Friday, 14 August 2015

The Portable Cartoonist

This month, I've started making some headway in drawing the fourth issue of Killjoy.

My usual drawing process requires a little preparation before I actually make the first marks on paper - that is, clearing space on my cluttered desk before setting up my drawing board (I use a Reeves' Art and Craft Workstation, A2 size, which is effective and inexpensive) and preparing whatever drawing materials I plan to use. As a result, I've only tended to make 'finished' work during occasional, preplanned sessions on free days or evenings.

As I intend to make single issues of Killjoy a little longer from now on, I'm making use of smaller pockets of free time - lunch breaks, idle café visits, &c. - in the production of comics. To this end, I'm drawing a number of strips in a sketchbook (Daler Rowney Ebony, spiral-bound), with a brush pen (a Kuretake No. 13 filled with Platinum Carbon ink).

Redrawing panels in Manchester's new Chapter One bookshop & café
Some of the benefits of the brush pen are its speed, convenience, and looseness; the last characteristic might be considered a disadvantage in some circumstances, but it helps in remedying the increasing fussiness I've developed in drawing a project that was intended to be freer. (I received some justified criticism of this tendency at last year's Thought Bubble Festival.) Watercolour brushes loaded with Indian ink are always more versatile and precise - especially for controlled wet/dry effects - but I can't just pull them out of my bag and get to work on any available surface during a few stray minutes. (I also think the coffee shop scenes in Jeffrey Brown's comics might've inspired a certain fondness for the idea of café-drawing.)

I must admit to a little former preciousness in respect of art materials - that sketchbooks and pens might not be 'proper' tools for 'serious' drawing, even though I've always theoretically agreed with Derek Kirk Kim's opposite opinion. However, I've become increasingly aware that brush pens are regularly used to brilliant effect by cartoonists whose work I could never hope to match: Frederik Peeters uses the Pentel Pocket Brush to draw his beautiful comics, and Blutch apparently keeps multiple brush pens to hand - and Kaz once told me that he began drawing Underworld with a brush pen in his sketchbook after a move that left him pressed for time. And, of course, to be a tools snob makes one a tool.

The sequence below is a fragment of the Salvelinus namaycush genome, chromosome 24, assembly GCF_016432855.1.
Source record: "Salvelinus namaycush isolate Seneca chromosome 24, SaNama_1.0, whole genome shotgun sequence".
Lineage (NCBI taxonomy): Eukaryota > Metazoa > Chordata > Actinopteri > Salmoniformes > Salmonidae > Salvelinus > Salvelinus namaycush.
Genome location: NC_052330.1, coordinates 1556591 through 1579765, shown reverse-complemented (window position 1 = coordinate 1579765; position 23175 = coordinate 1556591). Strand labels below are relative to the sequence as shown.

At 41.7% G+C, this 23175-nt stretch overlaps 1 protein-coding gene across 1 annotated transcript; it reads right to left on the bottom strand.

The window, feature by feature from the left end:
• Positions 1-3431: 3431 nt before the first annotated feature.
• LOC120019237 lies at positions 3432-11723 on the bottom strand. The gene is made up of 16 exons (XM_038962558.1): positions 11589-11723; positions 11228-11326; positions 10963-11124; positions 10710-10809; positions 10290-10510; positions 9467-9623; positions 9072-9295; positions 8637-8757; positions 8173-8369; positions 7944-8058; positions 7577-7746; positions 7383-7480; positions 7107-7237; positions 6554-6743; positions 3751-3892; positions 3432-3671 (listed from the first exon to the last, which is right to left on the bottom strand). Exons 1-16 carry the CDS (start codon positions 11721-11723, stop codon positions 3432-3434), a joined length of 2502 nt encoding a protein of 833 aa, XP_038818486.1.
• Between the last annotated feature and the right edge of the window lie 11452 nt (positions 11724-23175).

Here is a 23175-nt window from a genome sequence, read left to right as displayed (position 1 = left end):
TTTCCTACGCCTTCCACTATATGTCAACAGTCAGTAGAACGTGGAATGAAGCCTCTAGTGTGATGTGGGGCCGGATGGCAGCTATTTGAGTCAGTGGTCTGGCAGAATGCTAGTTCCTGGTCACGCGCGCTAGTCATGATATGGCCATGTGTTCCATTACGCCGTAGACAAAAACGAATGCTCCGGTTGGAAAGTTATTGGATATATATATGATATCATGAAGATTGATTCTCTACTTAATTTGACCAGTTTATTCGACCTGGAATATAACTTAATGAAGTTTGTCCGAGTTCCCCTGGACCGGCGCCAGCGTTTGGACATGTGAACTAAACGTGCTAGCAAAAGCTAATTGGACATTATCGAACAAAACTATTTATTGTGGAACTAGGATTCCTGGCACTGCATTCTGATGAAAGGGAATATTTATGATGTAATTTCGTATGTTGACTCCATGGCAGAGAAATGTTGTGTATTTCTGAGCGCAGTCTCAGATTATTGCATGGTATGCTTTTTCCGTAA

The only concerning disadvantage with this method is that bending over a horizontal sketchbook is painfully niggling a trigger point in my back. I'll probably draw about one-third or half of the issue in this manner, before moving back to a static, posture-friendly setup in a month or two.

Thursday, 30 April 2015

The Alternative to Love

Two-thousand and fifteen is looking to be my busiest year for conventions yet.

In February, I tabled at the inaugural True Believers Comic Festival in my former home, Cheltenham. It was an event predominantly geared towards the pop culture element in comics and couldn't be described as one of my most successful of convention experiences - nevertheless, I enjoyed catching up with old Cheltonian pals and treating a rather jaded girlfriend to the Robert Brown Early Adulthood History Tour. During my trip, I was pleasantly surprised by The Wilson, "Cheltenham's newly extended Art Gallery & Museum" - the somewhat folksy local history museum is now augmented with an agreeably designed gallery of their art collection. Therein, I was particularly beguiled by John Piper's Cheltenham Fantasia. After our visit, we ate chimichangas.

The Artist as a Fatigued Mess (at True Believers Festival - by Laura Scott)
In March, I experienced my first not-explicitly-for-comics fair, the Sheffield Zine Fest. As hoped, it was an interesting event and provided me with a fresh perspective on alternative publishing. The ever-productive Rob Jackson also had a table, and I made an acquaintanceship with Russell Stearman, the creator of Insurrection.

Next up, on 9 May, I'll be taking off to the Metropolis for Takeover 2015, a collaboration between Alternative Press & London Radical Bookfair. I'll also be hoping to squeeze in another event before my my annual last-minute scribbling rush to complete the fourth issue of Killjoy before the ever-brilliant Thought Bubble Festival in November. (Hereafter, I'll be updating my rather self-important Events page with convention plans.)